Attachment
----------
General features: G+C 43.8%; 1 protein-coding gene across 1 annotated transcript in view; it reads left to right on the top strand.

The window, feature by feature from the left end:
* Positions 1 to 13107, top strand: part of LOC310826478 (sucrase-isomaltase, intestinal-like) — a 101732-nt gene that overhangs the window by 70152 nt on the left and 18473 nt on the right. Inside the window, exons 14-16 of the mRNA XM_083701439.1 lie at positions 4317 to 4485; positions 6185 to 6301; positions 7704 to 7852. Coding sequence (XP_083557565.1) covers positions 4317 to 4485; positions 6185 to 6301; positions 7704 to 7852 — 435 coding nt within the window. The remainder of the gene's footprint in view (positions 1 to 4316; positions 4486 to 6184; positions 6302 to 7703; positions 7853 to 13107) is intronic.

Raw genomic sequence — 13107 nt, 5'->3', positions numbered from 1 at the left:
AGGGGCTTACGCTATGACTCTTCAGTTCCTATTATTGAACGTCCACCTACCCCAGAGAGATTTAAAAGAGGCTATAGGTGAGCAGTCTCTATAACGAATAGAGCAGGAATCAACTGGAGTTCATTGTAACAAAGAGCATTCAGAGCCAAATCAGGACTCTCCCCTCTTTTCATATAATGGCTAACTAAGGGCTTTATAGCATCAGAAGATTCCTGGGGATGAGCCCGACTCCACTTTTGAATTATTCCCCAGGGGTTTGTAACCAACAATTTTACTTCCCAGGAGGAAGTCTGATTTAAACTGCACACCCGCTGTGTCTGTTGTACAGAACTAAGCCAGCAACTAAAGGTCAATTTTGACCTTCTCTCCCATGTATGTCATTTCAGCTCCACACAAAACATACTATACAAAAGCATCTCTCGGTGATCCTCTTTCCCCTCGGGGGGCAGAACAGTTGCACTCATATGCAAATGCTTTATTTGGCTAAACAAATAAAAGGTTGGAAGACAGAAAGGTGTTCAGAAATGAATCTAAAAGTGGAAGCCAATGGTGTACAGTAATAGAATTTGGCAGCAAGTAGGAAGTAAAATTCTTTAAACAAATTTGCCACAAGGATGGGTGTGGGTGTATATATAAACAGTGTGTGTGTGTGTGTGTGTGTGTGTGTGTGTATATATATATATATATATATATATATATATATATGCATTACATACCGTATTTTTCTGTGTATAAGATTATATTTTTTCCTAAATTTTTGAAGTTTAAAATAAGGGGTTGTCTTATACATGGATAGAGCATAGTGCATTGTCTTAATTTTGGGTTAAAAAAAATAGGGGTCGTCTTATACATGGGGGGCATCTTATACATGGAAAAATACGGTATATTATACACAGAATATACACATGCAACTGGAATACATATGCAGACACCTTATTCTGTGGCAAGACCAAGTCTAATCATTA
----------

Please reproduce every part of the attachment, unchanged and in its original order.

General features: G+C 43.8%; 1 protein-coding gene across 1 annotated transcript in view; it reads left to right on the top strand.

The window, feature by feature from the left end:
* Positions 1 to 13107, top strand: part of LOC310826478 (sucrase-isomaltase, intestinal-like) — a 101732-nt gene that overhangs the window by 70152 nt on the left and 18473 nt on the right. Inside the window, exons 14-16 of the mRNA XM_083701439.1 lie at positions 4317 to 4485; positions 6185 to 6301; positions 7704 to 7852. Coding sequence (XP_083557565.1) covers positions 4317 to 4485; positions 6185 to 6301; positions 7704 to 7852 — 435 coding nt within the window. The remainder of the gene's footprint in view (positions 1 to 4316; positions 4486 to 6184; positions 6302 to 7703; positions 7853 to 13107) is intronic.

Raw genomic sequence — 13107 nt, 5'->3', positions numbered from 1 at the left:
AGGGGCTTACGCTATGACTCTTCAGTTCCTATTATTGAACGTCCACCTACCCCAGAGAGATTTAAAAGAGGCTATAGGTGAGCAGTCTCTATAACGAATAGAGCAGGAATCAACTGGAGTTCATTGTAACAAAGAGCATTCAGAGCCAAATCAGGACTCTCCCCTCTTTTCATATAATGGCTAACTAAGGGCTTTATAGCATCAGAAGATTCCTGGGGATGAGCCCGACTCCACTTTTGAATTATTCCCCAGGGGTTTGTAACCAACAATTTTACTTCCCAGGAGGAAGTCTGATTTAAACTGCACACCCGCTGTGTCTGTTGTACAGAACTAAGCCAGCAACTAAAGGTCAATTTTGACCTTCTCTCCCATGTATGTCATTTCAGCTCCACACAAAACATACTATACAAAAGCATCTCTCGGTGATCCTCTTTCCCCTCGGGGGGCAGAACAGTTGCACTCATATGCAAATGCTTTATTTGGCTAAACAAATAAAAGGTTGGAAGACAGAAAGGTGTTCAGAAATGAATCTAAAAGTGGAAGCCAATGGTGTACAGTAATAGAATTTGGCAGCAAGTAGGAAGTAAAATTCTTTAAACAAATTTGCCACAAGGATGGGTGTGGGTGTATATATAAACAGTGTGTGTGTGTGTGTGTGTGTGTGTGTGTGTATATATATATATATATATATATATATATATATATGCATTACATACCGTATTTTTCTGTGTATAAGATTATATTTTTTCCTAAATTTTTGAAGTTTAAAATAAGGGGTTGTCTTATACATGGATAGAGCATAGTGCATTGTCTTAATTTTGGGTTAAAAAAAATAGGGGTCGTCTTATACATGGGGGGCATCTTATACATGGAAAAATACGGTATATTATACACAGAATATACACATGCAACTGGAATACATATGCAGACACCTTATTCTGTGGCAAGACCAAGTCTAATCATTA